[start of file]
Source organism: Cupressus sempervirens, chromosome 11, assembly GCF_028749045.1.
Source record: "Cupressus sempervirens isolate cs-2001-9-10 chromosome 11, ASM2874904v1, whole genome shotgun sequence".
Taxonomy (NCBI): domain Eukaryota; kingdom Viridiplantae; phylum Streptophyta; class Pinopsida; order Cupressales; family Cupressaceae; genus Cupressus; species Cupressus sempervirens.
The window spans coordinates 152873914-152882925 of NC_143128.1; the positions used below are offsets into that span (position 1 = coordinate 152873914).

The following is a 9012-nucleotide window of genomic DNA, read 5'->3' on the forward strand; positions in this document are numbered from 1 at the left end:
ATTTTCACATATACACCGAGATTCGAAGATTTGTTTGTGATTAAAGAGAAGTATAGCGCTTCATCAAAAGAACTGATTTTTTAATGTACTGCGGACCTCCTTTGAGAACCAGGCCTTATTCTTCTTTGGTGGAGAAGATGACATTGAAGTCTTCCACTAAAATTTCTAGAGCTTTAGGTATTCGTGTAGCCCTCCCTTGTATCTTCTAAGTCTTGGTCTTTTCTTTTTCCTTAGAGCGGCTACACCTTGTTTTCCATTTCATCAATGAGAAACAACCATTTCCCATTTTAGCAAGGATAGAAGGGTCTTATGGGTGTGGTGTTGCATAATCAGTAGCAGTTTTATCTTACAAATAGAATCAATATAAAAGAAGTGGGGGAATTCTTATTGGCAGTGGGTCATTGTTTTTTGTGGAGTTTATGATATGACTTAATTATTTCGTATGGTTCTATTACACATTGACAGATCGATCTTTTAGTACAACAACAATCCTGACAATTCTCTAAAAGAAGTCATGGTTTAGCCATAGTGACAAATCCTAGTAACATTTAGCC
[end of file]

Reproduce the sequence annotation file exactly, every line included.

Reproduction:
Source organism: Cupressus sempervirens, chromosome 11, assembly GCF_028749045.1.
Source record: "Cupressus sempervirens isolate cs-2001-9-10 chromosome 11, ASM2874904v1, whole genome shotgun sequence".
Taxonomy (NCBI): domain Eukaryota; kingdom Viridiplantae; phylum Streptophyta; class Pinopsida; order Cupressales; family Cupressaceae; genus Cupressus; species Cupressus sempervirens.
The window spans coordinates 152873914-152882925 of NC_143128.1; the positions used below are offsets into that span (position 1 = coordinate 152873914).

The following is a 9012-nucleotide window of genomic DNA, read 5'->3' on the forward strand; positions in this document are numbered from 1 at the left end:
ATTTTCACATATACACCGAGATTCGAAGATTTGTTTGTGATTAAAGAGAAGTATAGCGCTTCATCAAAAGAACTGATTTTTTAATGTACTGCGGACCTCCTTTGAGAACCAGGCCTTATTCTTCTTTGGTGGAGAAGATGACATTGAAGTCTTCCACTAAAATTTCTAGAGCTTTAGGTATTCGTGTAGCCCTCCCTTGTATCTTCTAAGTCTTGGTCTTTTCTTTTTCCTTAGAGCGGCTACACCTTGTTTTCCATTTCATCAATGAGAAACAACCATTTCCCATTTTAGCAAGGATAGAAGGGTCTTATGGGTGTGGTGTTGCATAATCAGTAGCAGTTTTATCTTACAAATAGAATCAATATAAAAGAAGTGGGGGAATTCTTATTGGCAGTGGGTCATTGTTTTTTGTGGAGTTTATGATATGACTTAATTATTTCGTATGGTTCTATTACACATTGACAGATCGATCTTTTAGTACAACAACAATCCTGACAATTCTCTAAAAGAAGTCATGGTTTAGCCATAGTGACAAATCCTAGTAACATTTAGCC